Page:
The other day The Revealer was on a radio show with an otherwise very clever journalist who noted that far more people believe in the virgin birth than believe in evolution. What this was evidence of, the journalist — we’ll leave his or her identity out of this, since the remark was so representative — did not say. The implication, though, was clear. There’s no explaining the irrationalism of the American people.

The Revealer is tempted to practice some Darwinistic deduction of its own. Don’t virgin birth believers have a greater gene pool of people with shared values to dip into in search of a mate with whom to participate in bringing about the the non-virgin kind of birth? Isn’t subscribing to a majority belief an adaptation with a good shot of paying off?

But that would be missing the real story here — the tyranny of surveys within the coverage of belief in America. The intangibility of belief tempts too many reporters into quantitative “reasoning,” which in turn leads to unsupported, unexamined conclusions based on data no more reliable than a Maxim poll on readers’ sexual adventures.

“There are two subjects on which no half-bright person should ever take an opinion poll seriously,” writes Steve Perry, a columnist for the Minneapolis/St. Paul City Pages. “And of the two, I suspect people these days are quite a lot more honest about sex than they are about religion.”

Critiquing a poll conducted by The Minneapolis Star Tribune, Perry points out what should be obvious — people lie about piety. The same logic as that underlying Pascal’s Wager may explain the deception — there is nothing to be lost by telling pollsters you believe in God, but perhaps a risk to saying you don’t.

“Consider,” writes Perry, “that 69 percent of Minnesotans affirmed God to be very important in the conduct of their lives and 46 percent said they frequently use religious principles to solve problems; then consider that, to any serious religious person, these two questions are essentially the same question stated in different terms. So why did half again more respondents say yes to the first version of the query? Because it mentioned God, and — as a matter of cultural manners, first and foremost — Americans aren’t supposed to say no to God, openly anyway.”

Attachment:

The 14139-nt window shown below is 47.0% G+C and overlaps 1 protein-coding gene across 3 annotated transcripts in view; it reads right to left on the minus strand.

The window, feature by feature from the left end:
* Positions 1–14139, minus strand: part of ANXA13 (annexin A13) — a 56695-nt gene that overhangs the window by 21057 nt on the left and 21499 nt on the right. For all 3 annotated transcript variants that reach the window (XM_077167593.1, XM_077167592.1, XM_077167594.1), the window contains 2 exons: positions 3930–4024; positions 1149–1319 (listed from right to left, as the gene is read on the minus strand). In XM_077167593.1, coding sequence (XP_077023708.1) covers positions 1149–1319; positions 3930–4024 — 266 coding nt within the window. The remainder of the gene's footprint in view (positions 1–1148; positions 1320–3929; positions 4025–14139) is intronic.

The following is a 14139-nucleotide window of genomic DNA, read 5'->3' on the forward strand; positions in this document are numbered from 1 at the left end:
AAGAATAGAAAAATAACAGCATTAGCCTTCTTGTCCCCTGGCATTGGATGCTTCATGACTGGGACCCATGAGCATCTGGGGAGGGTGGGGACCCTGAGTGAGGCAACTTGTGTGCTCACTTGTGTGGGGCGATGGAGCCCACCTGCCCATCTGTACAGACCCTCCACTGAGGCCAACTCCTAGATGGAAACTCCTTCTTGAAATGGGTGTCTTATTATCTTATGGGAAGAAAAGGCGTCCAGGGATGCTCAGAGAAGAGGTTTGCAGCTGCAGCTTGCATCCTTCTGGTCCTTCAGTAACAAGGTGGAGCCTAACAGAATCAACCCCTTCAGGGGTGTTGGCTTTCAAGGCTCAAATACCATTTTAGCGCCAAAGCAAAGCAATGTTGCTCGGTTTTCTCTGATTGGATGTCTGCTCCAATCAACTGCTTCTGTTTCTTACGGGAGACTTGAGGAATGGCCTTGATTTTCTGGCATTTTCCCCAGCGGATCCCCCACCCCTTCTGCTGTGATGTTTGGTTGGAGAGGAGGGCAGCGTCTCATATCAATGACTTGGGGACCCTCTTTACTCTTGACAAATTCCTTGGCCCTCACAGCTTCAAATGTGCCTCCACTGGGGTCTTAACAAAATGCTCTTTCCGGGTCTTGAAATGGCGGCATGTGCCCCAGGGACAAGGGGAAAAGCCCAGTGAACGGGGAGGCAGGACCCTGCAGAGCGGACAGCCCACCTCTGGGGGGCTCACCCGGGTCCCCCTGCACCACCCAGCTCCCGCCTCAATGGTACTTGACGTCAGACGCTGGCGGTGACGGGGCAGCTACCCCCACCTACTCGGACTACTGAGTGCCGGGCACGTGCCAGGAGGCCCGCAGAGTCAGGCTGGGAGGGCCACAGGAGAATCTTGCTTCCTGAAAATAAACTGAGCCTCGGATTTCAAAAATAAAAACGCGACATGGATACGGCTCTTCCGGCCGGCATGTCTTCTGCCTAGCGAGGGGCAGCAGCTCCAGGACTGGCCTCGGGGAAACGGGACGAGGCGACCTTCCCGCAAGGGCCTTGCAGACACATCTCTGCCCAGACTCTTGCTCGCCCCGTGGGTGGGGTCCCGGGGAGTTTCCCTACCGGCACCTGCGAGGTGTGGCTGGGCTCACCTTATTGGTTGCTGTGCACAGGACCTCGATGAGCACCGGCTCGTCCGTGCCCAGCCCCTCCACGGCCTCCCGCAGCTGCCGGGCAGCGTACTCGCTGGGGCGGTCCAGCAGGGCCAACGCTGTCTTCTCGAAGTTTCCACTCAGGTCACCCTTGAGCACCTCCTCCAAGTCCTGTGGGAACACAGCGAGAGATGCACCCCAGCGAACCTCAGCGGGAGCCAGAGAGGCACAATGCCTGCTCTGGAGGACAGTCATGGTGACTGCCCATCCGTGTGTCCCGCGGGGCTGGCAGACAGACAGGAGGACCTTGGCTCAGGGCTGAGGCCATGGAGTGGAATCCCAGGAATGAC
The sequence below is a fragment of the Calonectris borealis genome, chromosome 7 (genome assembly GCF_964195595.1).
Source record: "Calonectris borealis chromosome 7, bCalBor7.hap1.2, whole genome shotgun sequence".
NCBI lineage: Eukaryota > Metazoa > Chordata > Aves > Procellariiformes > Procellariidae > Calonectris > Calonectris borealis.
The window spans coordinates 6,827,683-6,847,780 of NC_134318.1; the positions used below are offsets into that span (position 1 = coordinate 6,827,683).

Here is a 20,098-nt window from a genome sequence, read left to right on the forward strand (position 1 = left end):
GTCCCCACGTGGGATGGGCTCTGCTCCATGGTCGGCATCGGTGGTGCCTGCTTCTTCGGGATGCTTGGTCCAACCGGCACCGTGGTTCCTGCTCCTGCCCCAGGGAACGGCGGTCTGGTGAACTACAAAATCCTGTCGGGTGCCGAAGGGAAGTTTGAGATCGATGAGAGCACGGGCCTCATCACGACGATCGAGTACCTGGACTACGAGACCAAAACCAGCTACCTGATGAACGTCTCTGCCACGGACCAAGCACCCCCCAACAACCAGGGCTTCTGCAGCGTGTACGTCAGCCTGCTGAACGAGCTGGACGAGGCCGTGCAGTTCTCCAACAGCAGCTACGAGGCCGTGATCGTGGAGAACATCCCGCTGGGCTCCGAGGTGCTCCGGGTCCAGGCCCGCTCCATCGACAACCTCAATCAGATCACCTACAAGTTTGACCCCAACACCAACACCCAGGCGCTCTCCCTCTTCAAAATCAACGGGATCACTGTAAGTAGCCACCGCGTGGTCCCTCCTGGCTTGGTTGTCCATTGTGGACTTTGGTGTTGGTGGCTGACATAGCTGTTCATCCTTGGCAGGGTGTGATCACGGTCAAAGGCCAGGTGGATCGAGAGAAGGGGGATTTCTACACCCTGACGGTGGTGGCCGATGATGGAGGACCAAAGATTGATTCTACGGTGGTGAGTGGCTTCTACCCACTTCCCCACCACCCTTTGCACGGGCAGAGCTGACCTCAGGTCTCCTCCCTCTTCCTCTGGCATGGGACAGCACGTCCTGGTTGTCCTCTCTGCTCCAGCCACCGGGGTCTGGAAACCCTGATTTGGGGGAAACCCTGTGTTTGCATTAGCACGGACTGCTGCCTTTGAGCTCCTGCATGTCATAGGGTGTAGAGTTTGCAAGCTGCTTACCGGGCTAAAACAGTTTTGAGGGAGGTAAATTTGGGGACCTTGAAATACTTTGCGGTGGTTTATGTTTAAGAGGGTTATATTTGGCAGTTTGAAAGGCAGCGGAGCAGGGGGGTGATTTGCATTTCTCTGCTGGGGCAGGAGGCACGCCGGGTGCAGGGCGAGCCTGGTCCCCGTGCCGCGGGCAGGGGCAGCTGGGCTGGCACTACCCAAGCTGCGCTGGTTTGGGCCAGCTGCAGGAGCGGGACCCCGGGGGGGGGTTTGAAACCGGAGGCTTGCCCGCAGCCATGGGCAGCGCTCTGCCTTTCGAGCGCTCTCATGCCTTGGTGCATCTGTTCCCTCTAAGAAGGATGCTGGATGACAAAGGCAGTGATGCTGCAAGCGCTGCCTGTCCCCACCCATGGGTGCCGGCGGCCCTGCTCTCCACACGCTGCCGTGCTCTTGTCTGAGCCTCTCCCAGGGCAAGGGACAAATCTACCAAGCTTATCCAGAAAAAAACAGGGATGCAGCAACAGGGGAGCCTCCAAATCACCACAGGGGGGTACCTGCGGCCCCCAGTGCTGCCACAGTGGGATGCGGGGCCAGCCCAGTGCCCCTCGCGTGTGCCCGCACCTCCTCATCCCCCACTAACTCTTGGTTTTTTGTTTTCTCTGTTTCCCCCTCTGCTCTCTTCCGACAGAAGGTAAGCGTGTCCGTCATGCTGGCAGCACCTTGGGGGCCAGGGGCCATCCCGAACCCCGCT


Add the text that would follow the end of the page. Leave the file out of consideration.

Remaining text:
As oversimplified as The Revealer‘s social Darwinism, above? Absolutely. Revealing of the unreliability of the “facts” peddled by the press when it comes to explaining religion? No doubt.

Which brings us to The Revealer‘s latest feature, “Religiously Ignorant Journalists,” by Christian Smith. Smith, a sociologist at the University of North Carolina at Chapel Hill, is one of the top scholars of evangelical America; as such, he’s also the recipient of any number of phone calls from religion reporters seeking a quick fix for a story due the next morning. More often than not, Smith writes, they don’t even know what they don’t know.

Smith is not so much concerned with polls and surveys as he is with the fundamental lack of any background at all among many of the reporters he deals with — journalists who call with questions about “evangelics” and “evangelicalists.”

“I find it hard to believe that political journalists call Washington think tanks and ask to talk with experts on background about the political strategies of the ‘Democrizer’ or ‘Republication’ parties, or about the most recent ‘Supremicist Court’ ruling…. So why do so few journalists covering religion know religion?”

Good question. Let’s take a poll. Better yet, read “Religiously Ignorant Journalists,” and repent, all ye sinners.